In awe of Sachin Tendulkar’s longevity, Australia captain Michael Clarke said the retiring Indian legend has been the “greatest constant” in world cricket for a generation and the best batsman of all time after the “incomparable” Sir Don Bradman.
Paying tribute to the 40-year-old Tendulkar, who has been an international cricketer for 24 years, Clarke said he can’t really believe that the Indian veteran has grown old.
“It is going to be strange looking at an Indian Test side without the name Sachin Tendulkar sitting proudly in the middle order. He has been the greatest constant in world cricket for a generation,” Clarke wrote in a column for Daily Telegraph.
“I was still at primary school when he began his Test career and later scored two centuries on his first tour of Australia as an 18-year-old. I played my first Test series against him almost a decade ago and through my whole career have never really thought about him as an ageing player. I can’t believe he is 40,” he said.
“I’ve been lucky enough to play with and against some great batsmen but there have been none better than Sachin in my time. Given everything he has done, Sachin would have to be the second best batsman of all time after the incomparable Bradman.”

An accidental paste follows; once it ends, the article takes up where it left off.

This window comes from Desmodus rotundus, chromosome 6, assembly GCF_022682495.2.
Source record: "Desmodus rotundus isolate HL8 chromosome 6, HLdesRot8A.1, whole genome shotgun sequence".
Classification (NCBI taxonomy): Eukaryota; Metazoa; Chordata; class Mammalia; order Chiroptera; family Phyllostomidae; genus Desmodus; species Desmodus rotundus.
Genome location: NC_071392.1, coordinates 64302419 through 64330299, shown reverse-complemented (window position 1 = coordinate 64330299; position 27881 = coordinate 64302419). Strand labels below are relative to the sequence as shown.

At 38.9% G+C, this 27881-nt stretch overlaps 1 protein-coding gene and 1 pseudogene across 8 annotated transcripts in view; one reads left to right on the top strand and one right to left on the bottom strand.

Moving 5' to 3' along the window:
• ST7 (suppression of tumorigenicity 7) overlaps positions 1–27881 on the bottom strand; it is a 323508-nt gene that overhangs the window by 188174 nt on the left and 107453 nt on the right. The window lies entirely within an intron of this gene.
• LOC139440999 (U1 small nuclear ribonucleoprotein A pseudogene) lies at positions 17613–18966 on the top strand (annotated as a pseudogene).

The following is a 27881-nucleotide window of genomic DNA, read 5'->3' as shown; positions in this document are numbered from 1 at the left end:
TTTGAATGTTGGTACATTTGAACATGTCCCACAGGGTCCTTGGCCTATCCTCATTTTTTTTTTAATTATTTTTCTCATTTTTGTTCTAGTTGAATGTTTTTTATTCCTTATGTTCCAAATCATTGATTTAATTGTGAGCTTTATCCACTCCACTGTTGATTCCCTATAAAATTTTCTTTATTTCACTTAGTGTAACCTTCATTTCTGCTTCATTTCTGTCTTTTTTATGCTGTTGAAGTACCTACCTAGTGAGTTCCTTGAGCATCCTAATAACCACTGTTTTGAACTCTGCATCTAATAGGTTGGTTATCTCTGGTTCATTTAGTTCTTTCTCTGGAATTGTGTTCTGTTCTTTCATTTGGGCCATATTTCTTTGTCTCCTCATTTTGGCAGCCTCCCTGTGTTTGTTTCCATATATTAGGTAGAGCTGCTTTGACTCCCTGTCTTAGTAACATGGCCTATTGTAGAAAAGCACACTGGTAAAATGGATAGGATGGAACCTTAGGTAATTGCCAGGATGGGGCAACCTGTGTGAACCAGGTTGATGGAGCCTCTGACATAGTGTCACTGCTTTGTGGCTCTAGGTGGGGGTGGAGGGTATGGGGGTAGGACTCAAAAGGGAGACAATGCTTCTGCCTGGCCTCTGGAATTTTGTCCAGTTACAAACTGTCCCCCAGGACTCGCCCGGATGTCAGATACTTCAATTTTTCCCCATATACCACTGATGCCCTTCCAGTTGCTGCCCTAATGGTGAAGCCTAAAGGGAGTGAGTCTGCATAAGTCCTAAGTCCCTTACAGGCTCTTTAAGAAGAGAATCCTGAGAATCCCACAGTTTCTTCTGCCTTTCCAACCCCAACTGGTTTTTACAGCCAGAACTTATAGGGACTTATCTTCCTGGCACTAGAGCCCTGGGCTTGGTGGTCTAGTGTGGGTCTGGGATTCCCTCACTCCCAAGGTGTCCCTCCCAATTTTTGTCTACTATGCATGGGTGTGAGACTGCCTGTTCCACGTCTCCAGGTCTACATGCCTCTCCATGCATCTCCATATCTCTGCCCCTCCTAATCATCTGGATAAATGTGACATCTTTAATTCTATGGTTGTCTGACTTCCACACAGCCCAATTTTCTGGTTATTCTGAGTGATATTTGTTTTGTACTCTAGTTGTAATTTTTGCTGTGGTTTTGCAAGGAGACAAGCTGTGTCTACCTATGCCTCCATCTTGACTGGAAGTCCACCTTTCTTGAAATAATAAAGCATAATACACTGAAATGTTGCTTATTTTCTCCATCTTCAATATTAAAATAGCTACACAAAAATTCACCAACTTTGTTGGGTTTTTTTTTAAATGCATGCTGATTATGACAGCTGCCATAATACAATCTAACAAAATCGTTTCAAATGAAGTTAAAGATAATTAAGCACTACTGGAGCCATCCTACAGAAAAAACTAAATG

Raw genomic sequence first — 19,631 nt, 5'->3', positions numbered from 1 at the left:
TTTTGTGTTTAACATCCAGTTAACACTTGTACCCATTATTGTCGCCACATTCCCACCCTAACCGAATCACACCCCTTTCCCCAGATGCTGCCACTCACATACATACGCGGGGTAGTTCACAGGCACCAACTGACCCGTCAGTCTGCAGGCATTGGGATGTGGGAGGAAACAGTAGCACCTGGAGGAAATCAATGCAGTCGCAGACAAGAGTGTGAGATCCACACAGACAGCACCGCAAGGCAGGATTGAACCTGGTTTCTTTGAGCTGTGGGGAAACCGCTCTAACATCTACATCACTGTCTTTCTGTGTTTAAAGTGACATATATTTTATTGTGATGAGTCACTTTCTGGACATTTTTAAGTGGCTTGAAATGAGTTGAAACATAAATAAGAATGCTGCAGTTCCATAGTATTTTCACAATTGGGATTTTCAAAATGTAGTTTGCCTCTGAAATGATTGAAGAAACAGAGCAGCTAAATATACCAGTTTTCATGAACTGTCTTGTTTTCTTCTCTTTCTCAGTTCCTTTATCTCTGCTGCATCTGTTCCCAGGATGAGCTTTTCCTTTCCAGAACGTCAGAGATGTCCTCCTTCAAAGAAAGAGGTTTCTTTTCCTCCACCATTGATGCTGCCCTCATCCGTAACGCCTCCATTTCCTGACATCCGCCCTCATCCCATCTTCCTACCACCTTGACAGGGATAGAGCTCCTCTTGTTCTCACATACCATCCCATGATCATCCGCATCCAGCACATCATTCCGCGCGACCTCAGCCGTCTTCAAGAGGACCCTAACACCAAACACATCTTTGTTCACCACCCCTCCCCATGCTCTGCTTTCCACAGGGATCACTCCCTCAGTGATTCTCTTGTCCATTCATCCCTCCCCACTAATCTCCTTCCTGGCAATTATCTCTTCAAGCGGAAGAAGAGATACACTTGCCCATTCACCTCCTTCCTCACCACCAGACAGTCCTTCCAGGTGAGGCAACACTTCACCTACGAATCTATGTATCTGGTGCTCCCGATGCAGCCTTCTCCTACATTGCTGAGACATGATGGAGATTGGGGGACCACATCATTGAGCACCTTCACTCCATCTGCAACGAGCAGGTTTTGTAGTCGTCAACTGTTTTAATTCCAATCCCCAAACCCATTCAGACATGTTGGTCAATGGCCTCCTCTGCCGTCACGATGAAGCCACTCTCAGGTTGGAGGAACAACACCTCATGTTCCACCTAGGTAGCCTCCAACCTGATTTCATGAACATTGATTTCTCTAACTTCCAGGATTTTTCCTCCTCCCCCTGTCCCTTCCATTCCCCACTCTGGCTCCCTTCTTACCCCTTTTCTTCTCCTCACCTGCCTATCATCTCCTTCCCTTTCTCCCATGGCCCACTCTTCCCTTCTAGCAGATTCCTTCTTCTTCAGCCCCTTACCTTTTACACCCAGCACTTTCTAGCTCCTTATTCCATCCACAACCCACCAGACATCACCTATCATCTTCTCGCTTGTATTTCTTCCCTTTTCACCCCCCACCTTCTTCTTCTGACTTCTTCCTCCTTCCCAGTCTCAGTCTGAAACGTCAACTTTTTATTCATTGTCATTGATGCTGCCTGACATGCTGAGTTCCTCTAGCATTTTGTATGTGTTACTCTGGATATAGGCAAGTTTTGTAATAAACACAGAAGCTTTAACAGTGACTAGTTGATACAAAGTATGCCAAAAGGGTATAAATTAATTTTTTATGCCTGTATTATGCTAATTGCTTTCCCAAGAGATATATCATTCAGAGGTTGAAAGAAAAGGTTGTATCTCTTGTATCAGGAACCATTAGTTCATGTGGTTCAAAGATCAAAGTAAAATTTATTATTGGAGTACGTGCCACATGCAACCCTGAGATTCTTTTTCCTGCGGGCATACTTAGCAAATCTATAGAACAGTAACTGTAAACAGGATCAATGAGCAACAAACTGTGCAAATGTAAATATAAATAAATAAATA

According to Clarke, Tendulkar’s biggest achievement has been to be an active cricketer for more than 20 years. “Every time I watch Sachin play, he exudes that youthful enthusiasm which highlights just how much he still loves the game, dashing around the field and charging down balls on the boundary,” he said.
“His record number of Test and one-day runs, his century of international centuries. They are achievements that may never be bettered. However, I believe his greatest achievement is playing international cricket for almost a quarter of a century. To be lining up for his 200th Test is mind boggling,” he added.
Clarke said Tendulkar’s longevity is proof of his unflinching passion for the game despite being the most scrutinised cricketer of modern era. “It highlights an undying affection for the game that goes way beyond just playing. Wanting to get out of bed and go to training with the desire and commitment to keep improving. Getting on another flight and staying in another hotel on the endless merry-go-round that is modern international cricket,” he said.
“Sachin has done it all carrying an unimaginable weight of expectation. India dwarfs the rest of the cricket world when it comes to such a vast depth of passion for the game and Sachin has been the lightning rod for so much of that passion,” he added.
Reflecting on his own interactions with the diminutive genius, Clarke said such is his humility that it is hard to believe that the Indian is an icon to billions.
“...He is such a quiet and unassuming man it is hard to believe this almost reclusive player is the unmatched hero of a billion people. I spent some time with him earlier in my career and even then he was a colossus of the game but you would never have known it,” he explained.
“During my debut series in 2004, he signed a pair of his batting gloves for me and I’ve put them away in a safe place at home,” he recalled.
Clarke said it was always impossible to work out a game plan around Tendulkar’s flaws simply because he seemed to have none. “When you sit down and study players, look at their strength and weaknesses, and figure out how to get them out, there was nothing obvious,” he said.